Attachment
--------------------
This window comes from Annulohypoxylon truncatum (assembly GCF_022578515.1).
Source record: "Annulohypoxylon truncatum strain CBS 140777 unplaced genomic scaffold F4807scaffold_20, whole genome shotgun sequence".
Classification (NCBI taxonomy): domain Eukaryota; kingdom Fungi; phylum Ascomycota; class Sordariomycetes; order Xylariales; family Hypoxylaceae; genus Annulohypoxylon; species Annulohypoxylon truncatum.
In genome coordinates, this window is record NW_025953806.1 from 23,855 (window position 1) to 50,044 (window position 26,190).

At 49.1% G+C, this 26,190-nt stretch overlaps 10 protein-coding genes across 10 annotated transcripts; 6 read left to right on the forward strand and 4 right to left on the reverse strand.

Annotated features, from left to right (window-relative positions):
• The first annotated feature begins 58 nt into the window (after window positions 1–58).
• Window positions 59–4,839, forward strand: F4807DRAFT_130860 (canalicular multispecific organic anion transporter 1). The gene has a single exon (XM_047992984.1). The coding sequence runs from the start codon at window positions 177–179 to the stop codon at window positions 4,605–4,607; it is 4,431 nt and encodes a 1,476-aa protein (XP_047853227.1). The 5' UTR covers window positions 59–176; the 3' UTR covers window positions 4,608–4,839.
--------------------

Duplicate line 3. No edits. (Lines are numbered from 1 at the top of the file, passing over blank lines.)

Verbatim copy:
Classification (NCBI taxonomy): domain Eukaryota; kingdom Fungi; phylum Ascomycota; class Sordariomycetes; order Xylariales; family Hypoxylaceae; genus Annulohypoxylon; species Annulohypoxylon truncatum.